Hemp: Licensing Bill Passes Minnesota House, Would Require Federal Approval

A bill that would take Minnesota a step down the path toward the legalization of industrial hemp farming has now passed two House committee votes in two weeks. The hemp bill, HF 2168, would establish a process for licensing producers and distinguishes hemp from marijuana under state law, but any actual hemp planting would have to wait until approval by the DEA. There is no sign of that happening any time soon.

http://stopthedrugwar.org/files/votehemp1.jpg
hemp plants (Luke Zigovitz for votehemp.com)
The bill was introduced last year and carried over into this year's session. On February 25, it passed the House Agriculture, Rural Economies, and Veterans Affairs Committee. On Tuesday, the bill passed the House Public Safety and Civil Justice Committee on a narrow 7-6 vote.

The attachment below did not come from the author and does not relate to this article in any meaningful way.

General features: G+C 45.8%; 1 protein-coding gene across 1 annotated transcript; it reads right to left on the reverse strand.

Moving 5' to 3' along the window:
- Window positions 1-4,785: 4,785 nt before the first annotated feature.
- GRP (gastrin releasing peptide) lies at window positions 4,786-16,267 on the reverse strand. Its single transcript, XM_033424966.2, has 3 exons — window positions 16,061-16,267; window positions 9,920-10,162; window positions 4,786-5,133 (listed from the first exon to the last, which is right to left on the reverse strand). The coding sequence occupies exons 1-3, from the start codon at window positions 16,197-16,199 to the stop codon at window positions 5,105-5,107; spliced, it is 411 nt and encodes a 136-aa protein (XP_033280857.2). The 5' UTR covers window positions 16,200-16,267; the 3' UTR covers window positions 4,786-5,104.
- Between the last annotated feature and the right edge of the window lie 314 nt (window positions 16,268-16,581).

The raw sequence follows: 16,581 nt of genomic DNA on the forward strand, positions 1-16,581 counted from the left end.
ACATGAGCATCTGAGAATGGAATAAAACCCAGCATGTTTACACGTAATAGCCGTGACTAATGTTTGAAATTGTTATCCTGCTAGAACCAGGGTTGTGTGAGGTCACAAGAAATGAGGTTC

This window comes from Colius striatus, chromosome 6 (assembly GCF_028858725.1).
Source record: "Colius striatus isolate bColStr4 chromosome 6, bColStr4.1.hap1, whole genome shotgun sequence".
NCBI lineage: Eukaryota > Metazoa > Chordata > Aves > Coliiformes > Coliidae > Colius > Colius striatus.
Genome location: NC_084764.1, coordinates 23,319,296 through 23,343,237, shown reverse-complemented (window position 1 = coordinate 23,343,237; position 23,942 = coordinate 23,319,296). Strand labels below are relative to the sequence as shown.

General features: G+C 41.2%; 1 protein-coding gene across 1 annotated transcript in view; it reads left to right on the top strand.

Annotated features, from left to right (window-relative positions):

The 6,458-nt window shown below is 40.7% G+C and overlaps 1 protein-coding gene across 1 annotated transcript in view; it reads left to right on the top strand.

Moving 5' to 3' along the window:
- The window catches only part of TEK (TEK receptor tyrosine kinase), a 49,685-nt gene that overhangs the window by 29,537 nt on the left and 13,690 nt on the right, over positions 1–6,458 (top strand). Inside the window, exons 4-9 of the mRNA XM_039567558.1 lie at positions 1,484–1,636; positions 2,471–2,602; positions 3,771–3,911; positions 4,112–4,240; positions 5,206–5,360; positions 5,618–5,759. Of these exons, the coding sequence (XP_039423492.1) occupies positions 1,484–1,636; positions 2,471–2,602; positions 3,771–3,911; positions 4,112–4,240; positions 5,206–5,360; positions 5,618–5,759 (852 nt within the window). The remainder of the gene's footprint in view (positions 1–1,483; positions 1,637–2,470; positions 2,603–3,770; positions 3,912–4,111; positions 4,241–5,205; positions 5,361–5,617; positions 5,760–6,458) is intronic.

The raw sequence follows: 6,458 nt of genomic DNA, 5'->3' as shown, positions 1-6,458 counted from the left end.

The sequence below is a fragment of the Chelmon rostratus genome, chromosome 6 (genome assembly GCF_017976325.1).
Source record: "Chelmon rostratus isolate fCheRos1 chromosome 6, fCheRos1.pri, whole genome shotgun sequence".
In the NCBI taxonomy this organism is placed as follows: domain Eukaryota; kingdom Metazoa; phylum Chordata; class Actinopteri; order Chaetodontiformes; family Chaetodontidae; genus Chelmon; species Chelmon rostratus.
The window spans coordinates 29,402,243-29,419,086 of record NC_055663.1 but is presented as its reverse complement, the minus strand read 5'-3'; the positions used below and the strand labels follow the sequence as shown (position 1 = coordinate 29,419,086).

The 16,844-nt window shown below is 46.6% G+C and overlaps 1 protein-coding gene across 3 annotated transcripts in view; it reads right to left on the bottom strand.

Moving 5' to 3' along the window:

It was opposed by organizations representing Minnesota law enforcement. The Minnesota Peace/Police Officers Association's Bob Bushman told lawmakers he feared allowing industrial hemp farming would open the door to drug legalization in the state. He also complained that it would be burdensome on the state's crime labs, although it was unclear how.

It has been nearly a decade since the first hemp bill came to St. Paul. Several were introduced in 1999, only to fail in committee. The same thing happened in 2002. It looks like this year the bill will at least make it to the House floor.

If the bill were to become law, Minnesota would join seven other states -- Hawaii, Kentucky, Maine, Maryland, Montana, North Dakota and West Virginia -- that have passed legislation removing barriers to its research or production.

Permission to Reprint: This article is licensed under a modified Creative Commons Attribution license.
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